Planes of development: Four distinct periods of growth, development and learning that build on each other as children and youth progress through them: ages birth-6 (the period of the “absorbent mind”), 6-12 (the period of reasoning and abstraction), 12-18 (when youth construct the “social self,” developing moral values and becoming emotionally independent) and 18-24 (when young adults construct an understanding of the self and seek to know their place in the world).
Practical life: The Montessori term that encompasses domestic work to maintain the classroom environment, self-care and personal hygiene, and grace and courtesy. Practical life skills are of great interest to young children and form the basis of later abstract learning.
Prepared environment: The teacher prepares the environment of the Montessori classroom with carefully selected, aesthetically arranged materials that are presented sequentially to meet the developmental needs of the children using the space. Well-prepared Montessori environments contain appropriately sized furniture, a full complement of Montessori materials and enough space to allow children to work in peace, alone or in small or large groups.
Sensitive period: A critical time during human development when the child is biologically ready and receptive to acquiring a specific skill or ability — such as the use of language or a sense of order — and is therefore particularly sensitive to stimuli that promote the development of that skill. A Montessori teacher prepares the environment to meet the developmental needs of each sensitive period.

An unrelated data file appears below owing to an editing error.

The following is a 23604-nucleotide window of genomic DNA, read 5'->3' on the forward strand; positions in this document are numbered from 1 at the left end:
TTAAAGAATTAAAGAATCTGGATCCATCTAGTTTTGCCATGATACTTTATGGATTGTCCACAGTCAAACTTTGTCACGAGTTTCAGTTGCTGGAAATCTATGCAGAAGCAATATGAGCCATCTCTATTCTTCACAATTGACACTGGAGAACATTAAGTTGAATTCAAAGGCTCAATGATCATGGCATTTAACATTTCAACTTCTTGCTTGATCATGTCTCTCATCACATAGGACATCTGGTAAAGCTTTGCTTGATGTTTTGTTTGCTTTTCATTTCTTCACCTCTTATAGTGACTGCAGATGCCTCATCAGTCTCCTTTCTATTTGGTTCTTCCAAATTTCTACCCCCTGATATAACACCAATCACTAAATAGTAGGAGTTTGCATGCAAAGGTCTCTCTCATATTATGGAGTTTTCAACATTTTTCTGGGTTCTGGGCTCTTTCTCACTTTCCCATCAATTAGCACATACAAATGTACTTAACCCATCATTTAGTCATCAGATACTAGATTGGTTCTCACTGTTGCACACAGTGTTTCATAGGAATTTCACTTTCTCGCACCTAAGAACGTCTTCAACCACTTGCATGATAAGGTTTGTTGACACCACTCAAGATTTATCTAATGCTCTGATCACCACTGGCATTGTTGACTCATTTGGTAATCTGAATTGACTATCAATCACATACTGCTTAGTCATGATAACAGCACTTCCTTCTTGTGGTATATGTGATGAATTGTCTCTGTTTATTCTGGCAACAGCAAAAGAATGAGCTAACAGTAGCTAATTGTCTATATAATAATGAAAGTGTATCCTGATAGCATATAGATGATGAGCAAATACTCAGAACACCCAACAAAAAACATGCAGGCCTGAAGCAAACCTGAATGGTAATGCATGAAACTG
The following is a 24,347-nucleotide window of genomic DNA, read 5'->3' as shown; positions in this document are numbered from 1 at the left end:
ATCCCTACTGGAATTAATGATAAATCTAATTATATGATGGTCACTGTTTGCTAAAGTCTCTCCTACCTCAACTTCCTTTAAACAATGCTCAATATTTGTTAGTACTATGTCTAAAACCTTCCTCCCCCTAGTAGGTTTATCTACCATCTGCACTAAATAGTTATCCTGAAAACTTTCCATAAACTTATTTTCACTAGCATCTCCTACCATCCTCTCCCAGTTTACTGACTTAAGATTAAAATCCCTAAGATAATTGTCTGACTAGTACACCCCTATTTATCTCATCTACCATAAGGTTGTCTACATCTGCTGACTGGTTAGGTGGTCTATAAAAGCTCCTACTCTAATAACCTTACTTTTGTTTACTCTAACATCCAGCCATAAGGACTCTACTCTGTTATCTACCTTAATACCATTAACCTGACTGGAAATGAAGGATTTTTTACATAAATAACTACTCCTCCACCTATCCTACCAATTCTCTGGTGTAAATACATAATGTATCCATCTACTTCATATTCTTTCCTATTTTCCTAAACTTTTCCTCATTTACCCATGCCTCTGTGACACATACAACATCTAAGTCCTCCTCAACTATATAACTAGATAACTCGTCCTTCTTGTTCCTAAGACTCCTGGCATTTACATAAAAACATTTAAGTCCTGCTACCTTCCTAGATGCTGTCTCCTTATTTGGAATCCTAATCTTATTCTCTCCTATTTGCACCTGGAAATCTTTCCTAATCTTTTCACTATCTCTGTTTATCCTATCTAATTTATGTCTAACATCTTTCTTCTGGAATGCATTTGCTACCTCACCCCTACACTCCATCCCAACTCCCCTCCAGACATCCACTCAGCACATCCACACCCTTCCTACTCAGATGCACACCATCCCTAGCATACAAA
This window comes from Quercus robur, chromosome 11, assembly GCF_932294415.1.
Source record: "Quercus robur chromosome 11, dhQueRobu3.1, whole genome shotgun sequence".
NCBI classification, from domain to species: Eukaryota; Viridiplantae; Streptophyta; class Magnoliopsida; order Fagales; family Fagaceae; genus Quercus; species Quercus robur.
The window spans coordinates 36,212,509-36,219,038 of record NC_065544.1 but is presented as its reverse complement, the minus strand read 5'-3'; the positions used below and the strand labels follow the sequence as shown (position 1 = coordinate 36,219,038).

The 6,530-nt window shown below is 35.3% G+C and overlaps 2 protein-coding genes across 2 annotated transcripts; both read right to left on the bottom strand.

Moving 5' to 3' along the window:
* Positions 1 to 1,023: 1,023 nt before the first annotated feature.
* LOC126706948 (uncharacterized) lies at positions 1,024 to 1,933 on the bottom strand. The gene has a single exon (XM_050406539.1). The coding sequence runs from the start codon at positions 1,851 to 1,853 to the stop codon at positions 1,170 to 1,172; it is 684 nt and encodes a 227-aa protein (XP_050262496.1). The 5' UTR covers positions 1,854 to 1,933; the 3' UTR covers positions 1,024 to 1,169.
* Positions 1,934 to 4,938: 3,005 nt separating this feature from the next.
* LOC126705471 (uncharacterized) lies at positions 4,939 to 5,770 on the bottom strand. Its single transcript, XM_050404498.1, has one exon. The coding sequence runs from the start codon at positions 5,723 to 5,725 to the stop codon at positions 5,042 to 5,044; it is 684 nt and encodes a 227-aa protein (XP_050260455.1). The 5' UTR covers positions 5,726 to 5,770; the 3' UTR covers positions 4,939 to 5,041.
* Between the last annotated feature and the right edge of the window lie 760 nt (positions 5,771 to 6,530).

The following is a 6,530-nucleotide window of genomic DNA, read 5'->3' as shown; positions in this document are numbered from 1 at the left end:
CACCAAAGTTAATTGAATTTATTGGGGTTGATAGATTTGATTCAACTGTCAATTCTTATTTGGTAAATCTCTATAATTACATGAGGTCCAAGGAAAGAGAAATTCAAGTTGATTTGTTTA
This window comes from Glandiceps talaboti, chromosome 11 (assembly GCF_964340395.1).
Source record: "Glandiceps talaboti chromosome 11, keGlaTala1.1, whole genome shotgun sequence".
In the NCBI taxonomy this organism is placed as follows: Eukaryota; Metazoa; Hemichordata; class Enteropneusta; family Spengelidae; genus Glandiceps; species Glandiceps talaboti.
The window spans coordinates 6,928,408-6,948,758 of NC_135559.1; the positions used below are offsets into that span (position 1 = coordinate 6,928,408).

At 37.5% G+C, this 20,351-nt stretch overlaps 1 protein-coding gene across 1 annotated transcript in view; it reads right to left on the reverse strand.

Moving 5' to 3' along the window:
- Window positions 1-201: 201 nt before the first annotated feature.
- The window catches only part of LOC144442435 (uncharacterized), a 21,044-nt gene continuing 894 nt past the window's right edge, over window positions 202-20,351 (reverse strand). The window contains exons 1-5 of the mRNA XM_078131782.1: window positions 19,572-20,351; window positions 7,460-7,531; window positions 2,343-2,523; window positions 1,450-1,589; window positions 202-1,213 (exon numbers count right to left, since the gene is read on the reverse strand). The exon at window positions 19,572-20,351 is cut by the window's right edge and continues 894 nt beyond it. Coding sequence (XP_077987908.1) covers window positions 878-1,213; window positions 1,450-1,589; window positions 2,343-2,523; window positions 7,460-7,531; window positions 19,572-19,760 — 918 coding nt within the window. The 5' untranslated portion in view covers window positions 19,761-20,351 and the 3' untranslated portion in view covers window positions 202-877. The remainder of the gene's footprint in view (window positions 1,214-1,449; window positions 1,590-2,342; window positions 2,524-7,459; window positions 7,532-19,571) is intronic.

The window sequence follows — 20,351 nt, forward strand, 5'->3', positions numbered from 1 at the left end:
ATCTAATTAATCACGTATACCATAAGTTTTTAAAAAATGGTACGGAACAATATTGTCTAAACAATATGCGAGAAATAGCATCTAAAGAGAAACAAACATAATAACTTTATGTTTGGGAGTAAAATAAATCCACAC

Sensorial exercises: These activities develop and refine the five senses — seeing, hearing, touching, tasting and smelling — and build a foundation for speech, writing and math using sensorial materials. The exercises also bring order to the barrage of sensorial impressions the child experiences from birth onward.
Three-hour work cycle: Maria Montessori consistently observed that children had the capacity and desire to work for extended periods of time (three hours was ideal). During this time, they had the ability to focus and work freely, if they were not interrupted by the adults.
Three-period lesson: Montessori three-period lessons are used through the Montessori environment to help introduce a new concept and lead the children along a path to understanding and mastery. In the first, the introduction or naming period, the teacher demonstrates what “this is.” In the second, the association or recognition period, the teacher asks the child to “show” what was just identified. Finally, in the recall period, the teacher asks the child to name the object or area. Moving from new information to passive recall to active identification reinforces the child’s learning and demonstrates mastery.
Work: Purposeful activity. Maria Montessori observed that children learn through purposeful activities of their own choosing; Montessori schools call all the children’s’ activities “work.”
A Montessori school can feel like a world of its own. Our classrooms look different, our methods are different, and even some of our language can be a bit different. What Montessori term surprised you?
Diane M. Bauso is head of school for Creative Minds Montessori School, 169 Genesee St., Auburn. She can be reached at (315) 406-9495 or auburncmms.com.